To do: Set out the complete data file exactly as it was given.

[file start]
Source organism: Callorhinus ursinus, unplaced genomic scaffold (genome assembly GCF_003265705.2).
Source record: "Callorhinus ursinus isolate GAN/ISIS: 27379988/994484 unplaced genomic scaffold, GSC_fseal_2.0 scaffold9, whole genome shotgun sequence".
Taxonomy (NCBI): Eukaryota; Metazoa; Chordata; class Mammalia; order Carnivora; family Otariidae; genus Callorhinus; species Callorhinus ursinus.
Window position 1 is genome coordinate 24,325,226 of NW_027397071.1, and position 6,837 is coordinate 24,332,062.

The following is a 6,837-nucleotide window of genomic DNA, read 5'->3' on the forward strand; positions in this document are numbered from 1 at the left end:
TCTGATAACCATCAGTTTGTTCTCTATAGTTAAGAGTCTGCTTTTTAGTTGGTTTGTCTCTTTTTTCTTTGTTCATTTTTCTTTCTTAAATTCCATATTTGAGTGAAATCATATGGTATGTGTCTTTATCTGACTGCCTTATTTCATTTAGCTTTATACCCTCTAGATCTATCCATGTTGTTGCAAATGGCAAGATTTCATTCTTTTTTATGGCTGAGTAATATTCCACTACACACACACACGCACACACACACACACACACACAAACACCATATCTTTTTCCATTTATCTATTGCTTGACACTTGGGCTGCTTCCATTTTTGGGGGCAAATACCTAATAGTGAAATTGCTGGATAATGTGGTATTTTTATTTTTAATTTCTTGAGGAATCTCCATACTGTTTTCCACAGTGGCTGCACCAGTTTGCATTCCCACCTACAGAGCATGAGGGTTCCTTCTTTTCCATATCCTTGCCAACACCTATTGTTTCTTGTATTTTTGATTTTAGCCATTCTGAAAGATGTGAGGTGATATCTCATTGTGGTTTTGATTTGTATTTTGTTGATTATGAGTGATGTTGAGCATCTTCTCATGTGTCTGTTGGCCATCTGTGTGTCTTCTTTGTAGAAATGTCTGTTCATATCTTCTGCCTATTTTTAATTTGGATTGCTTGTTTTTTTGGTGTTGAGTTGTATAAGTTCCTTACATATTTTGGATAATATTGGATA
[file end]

Source organism: Callorhinus ursinus, unplaced genomic scaffold (genome assembly GCF_003265705.2).
Source record: "Callorhinus ursinus isolate GAN/ISIS: 27379988/994484 unplaced genomic scaffold, GSC_fseal_2.0 scaffold9, whole genome shotgun sequence".
Taxonomy (NCBI): Eukaryota; Metazoa; Chordata; class Mammalia; order Carnivora; family Otariidae; genus Callorhinus; species Callorhinus ursinus.
Window position 1 is genome coordinate 24,325,226 of NW_027397071.1, and position 6,837 is coordinate 24,332,062.

The following is a 6,837-nucleotide window of genomic DNA, read 5'->3' on the forward strand; positions in this document are numbered from 1 at the left end:
TCTGATAACCATCAGTTTGTTCTCTATAGTTAAGAGTCTGCTTTTTAGTTGGTTTGTCTCTTTTTTCTTTGTTCATTTTTCTTTCTTAAATTCCATATTTGAGTGAAATCATATGGTATGTGTCTTTATCTGACTGCCTTATTTCATTTAGCTTTATACCCTCTAGATCTATCCATGTTGTTGCAAATGGCAAGATTTCATTCTTTTTTATGGCTGAGTAATATTCCACTACACACACACACGCACACACACACACACACACACAAACACCATATCTTTTTCCATTTATCTATTGCTTGACACTTGGGCTGCTTCCATTTTTGGGGGCAAATACCTAATAGTGAAATTGCTGGATAATGTGGTATTTTTATTTTTAATTTCTTGAGGAATCTCCATACTGTTTTCCACAGTGGCTGCACCAGTTTGCATTCCCACCTACAGAGCATGAGGGTTCCTTCTTTTCCATATCCTTGCCAACACCTATTGTTTCTTGTATTTTTGATTTTAGCCATTCTGAAAGATGTGAGGTGATATCTCATTGTGGTTTTGATTTGTATTTTGTTGATTATGAGTGATGTTGAGCATCTTCTCATGTGTCTGTTGGCCATCTGTGTGTCTTCTTTGTAGAAATGTCTGTTCATATCTTCTGCCTATTTTTAATTTGGATTGCTTGTTTTTTTGGTGTTGAGTTGTATAAGTTCCTTACATATTTTGGATAATATTGGATA